Tom Dugan Passes Away

Tom Dugan in his heyday | photo courtesy of Blaise Simpson | post by Larry Clinton and Blaise Simpson

Long time floating homes resident Tom Dugan passed away March 15—two days before St. Patrick’s Day.

Tom and his wife Blaise moved to Gate 6 ½ from A Dock in 1997. He loved the view from their south-facing deck, except for a line of unsightly debris along the shore which showed up at low tide. In addition to being an eyesore, the rag-tag collection of old car parts, a landing craft frame, washing machines and other detritus was a hazard to kayaks and inflatables, as well as an ecological disaster.

In 2006, Tom decided to have the debris removed. He was able to secure some financial support from the Richardson’s Bay Regional Agency but paid the rest of the expenses himself. Almost immediately afterward, the marsh grass in that area began to grow back, increasing the natural filtration of the bay. He was lauded in the Floating Times as a One-Man Cleanup Committee.

Here are some excerpts from Tom’s obituary on the Saunders-Dwyer Funeral Homes website:

Tom (Thomas H.) Dugan, a long-time resident of San Francisco and Sausalito, CA, passed away peacefully in the early morning of March 15, 2019 at his summer home in Mattapoisett, MA. Tom had suffered a recent stroke after fighting a long battle with Lewy Body Dementia. An avid sailor, Tom can only be described as a one off, a nautical term that defines a completely unique design that stands out in a crowd like no other. He was a fearless adventurer who made his first trip around the world while still in his teens and a hilarious storyteller and raconteur who held friends, family and even complete strangers spellbound with his tall tales. He could strike up a conversation with anyone, be it a cab driver, a mahout or an ambassador.

A big man, known by friends as “Bigga” or “The Governor,” Tom had a magnetic personality and a willingness to try any and every experience. He was a voracious reader of history, fiction, non-fiction and everything else. With endless curiosity and imagination, he wanted to experience everything in the world. He’d eat, say and try anything with a joie de vivre that inspired everyone around him.

“He was somebody with whom I would go anywhere, without trepidationboth in the world and in life with its myriad facets, nooks and crannies. He brought out the best and often the funniest aspects of it and each of us,” said his close friend, musician Boz Scaggs.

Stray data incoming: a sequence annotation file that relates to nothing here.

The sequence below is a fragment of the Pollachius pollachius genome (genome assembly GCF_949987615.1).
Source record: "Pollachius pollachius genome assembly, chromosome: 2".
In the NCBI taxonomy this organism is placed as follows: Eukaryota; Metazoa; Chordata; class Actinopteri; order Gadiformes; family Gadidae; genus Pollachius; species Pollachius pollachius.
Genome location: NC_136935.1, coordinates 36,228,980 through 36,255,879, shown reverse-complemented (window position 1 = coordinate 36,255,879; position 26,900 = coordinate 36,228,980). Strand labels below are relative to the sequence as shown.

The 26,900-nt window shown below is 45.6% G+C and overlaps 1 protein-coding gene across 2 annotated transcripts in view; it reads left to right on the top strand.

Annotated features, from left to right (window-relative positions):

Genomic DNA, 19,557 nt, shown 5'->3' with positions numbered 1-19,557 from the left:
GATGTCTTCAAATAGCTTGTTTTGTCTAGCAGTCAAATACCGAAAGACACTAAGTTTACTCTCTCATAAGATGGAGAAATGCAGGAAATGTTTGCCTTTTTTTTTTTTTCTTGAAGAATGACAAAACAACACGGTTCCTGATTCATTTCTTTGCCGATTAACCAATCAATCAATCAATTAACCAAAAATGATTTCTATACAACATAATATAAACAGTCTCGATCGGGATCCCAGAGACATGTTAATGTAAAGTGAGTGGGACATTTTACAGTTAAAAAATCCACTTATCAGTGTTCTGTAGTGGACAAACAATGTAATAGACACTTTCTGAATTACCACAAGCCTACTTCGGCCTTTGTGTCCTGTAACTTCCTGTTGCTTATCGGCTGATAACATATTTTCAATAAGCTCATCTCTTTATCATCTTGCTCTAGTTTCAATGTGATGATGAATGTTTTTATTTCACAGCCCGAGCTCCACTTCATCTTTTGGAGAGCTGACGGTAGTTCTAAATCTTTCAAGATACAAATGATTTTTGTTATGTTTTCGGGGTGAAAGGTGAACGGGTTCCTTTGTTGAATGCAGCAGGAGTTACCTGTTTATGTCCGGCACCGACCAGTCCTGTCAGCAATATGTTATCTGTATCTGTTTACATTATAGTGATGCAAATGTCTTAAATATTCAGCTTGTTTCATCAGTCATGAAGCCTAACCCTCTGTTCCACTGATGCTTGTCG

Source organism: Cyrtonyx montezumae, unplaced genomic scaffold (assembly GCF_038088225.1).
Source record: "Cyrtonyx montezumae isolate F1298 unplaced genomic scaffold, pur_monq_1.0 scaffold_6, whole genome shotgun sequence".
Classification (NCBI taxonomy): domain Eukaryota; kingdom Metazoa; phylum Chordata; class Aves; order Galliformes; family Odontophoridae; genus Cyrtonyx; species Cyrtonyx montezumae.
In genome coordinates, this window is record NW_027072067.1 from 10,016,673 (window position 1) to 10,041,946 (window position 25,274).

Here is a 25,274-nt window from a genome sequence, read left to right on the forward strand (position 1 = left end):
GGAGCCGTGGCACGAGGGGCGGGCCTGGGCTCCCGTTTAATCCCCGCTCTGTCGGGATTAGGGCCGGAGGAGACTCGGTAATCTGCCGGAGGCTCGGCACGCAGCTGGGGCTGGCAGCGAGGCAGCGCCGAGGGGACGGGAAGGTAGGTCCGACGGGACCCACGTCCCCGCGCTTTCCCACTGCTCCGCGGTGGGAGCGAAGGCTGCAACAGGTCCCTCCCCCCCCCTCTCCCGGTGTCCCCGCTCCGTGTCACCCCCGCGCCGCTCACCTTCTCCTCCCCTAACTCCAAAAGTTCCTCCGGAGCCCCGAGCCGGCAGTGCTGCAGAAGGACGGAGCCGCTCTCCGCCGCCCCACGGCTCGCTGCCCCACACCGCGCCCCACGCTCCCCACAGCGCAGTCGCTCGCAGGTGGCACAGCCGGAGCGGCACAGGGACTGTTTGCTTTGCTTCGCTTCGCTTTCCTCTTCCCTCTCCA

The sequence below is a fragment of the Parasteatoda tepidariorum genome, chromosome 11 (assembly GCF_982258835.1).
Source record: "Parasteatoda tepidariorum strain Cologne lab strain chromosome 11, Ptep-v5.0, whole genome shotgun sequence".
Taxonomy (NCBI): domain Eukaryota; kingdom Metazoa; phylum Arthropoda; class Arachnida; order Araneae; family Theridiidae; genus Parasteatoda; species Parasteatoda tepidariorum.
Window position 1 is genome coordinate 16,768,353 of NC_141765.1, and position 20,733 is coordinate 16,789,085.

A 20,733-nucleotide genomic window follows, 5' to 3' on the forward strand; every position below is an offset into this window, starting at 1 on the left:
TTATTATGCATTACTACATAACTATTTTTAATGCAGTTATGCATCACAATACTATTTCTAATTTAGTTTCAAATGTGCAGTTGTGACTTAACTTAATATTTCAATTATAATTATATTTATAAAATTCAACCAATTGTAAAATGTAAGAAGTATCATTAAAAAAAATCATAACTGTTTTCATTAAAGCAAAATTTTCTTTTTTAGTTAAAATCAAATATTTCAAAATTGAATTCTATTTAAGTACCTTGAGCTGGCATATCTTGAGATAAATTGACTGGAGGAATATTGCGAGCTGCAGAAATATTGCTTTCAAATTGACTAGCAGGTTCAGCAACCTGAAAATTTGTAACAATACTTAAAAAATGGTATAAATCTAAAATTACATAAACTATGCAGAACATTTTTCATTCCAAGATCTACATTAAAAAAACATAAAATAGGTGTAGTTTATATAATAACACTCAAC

Born into a large Irish Catholic family in Boston, Tom became a serial entrepreneur who started many companies, including a gem-importing business where he visited sapphire mines in Sri Lanka, fought criminal syndicates to bring emeralds from Brazil, and smuggled rubies through the mountains of then-communist Burma for clients like Tiffany’s and Harry Winston. He was one of the first San Franciscans to set up a retail outlet and restaurant selling East Coast seafood, Dugan’s Lobster Trap. During the 1970s gas crisis, with typical foresight, he sought funding for a co-generation plant to make energy by burning walnut shells and rice hulls from the San Joaquin Valley. He also built a successful scaffolding and painting company in San Francisco that originated the trend of painting Victorian houses in beautiful contrasting colors. This and other enterprises gave three of his brothers their starts in business. In the nineties, Tom founded one of the first internet search marketing companies. It helped large retailers and other businesses get their products seen on search engines like MSN, Yahoo and Google and was sold to a larger entity in the mid-2000s.

He loved a good party and a good stiff drink; traveling, reading and history; sailing, skiing and golfing; and his big family and even larger group of friends all over the world. Tom is survived by his wife and partner of 43 years, Blaise Simpson; his 9 siblings, as well as numerous nieces, nephews and grand-nieces and nephews.

A Memorial Mass will be held at St. Anthony’s Church in Mattapoisett at a date and time TBD. In lieu of flowers, donations may be made to “The MGH Parkinson’s Lewy Body Fund” in honor of Tom Dugan and mailed to the Massachusetts General Hospital Development Office, 125 Nashua Street, Suite 540, Boston, MA 02114, attention: Kylie Wojcicki. Donations can also be made online. Please click on Donate Now, then check the box under Additional Details: I’d like to designate this gift to specific program or area and specify: Designation: The MGH Parkinson’s Lewy Body Fund in honor of Tom Dugan.